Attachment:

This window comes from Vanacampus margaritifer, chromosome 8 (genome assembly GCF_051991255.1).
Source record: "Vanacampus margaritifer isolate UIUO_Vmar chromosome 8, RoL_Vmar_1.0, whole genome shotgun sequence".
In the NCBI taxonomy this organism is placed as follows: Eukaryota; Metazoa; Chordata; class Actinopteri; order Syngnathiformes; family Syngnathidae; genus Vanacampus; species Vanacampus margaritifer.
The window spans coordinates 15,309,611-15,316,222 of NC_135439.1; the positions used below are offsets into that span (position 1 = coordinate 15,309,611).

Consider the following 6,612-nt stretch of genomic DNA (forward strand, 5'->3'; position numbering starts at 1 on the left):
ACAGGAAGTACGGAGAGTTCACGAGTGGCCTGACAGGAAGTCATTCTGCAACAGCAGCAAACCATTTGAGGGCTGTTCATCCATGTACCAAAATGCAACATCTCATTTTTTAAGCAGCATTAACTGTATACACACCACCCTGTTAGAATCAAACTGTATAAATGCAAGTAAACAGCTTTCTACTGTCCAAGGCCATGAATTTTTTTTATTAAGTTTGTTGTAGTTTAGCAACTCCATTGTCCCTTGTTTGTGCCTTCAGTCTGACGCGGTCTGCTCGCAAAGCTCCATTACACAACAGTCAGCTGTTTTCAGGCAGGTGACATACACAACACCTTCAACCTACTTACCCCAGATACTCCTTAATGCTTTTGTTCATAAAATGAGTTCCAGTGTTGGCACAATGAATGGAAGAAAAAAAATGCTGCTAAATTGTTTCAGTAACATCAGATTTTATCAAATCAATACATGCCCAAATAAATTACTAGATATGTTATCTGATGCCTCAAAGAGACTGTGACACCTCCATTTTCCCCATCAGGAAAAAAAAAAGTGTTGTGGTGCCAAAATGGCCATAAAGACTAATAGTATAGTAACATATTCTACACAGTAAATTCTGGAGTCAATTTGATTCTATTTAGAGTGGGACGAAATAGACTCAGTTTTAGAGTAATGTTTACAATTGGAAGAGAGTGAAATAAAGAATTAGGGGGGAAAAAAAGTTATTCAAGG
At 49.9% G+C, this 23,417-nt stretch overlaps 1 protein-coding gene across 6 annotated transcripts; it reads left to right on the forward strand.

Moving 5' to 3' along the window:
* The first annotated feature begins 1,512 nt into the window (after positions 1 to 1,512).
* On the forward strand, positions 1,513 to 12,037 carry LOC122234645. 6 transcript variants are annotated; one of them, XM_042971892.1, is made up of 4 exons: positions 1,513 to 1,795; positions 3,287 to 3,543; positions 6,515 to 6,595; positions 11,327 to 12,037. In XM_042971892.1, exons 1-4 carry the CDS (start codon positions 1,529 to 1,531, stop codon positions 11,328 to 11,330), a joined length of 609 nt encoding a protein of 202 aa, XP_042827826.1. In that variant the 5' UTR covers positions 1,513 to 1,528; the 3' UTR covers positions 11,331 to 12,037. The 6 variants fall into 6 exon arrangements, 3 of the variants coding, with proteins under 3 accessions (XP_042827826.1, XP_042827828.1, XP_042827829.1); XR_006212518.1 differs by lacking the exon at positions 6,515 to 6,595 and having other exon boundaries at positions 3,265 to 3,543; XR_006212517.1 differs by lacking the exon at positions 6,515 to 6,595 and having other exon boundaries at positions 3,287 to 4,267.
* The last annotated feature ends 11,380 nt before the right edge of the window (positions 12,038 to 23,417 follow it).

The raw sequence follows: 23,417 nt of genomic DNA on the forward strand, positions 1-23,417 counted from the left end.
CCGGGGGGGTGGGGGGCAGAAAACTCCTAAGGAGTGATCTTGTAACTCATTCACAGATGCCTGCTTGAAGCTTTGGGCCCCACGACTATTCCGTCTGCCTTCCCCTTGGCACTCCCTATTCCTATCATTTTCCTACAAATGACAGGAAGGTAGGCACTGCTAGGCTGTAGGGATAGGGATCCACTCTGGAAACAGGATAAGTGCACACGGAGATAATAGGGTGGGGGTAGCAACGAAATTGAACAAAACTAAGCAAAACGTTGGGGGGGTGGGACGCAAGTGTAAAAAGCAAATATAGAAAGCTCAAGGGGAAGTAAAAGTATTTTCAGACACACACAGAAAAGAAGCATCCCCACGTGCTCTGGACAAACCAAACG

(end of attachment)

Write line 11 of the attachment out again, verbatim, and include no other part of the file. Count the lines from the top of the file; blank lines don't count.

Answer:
* The last annotated feature ends 11,380 nt before the right edge of the window (positions 12,038 to 23,417 follow it).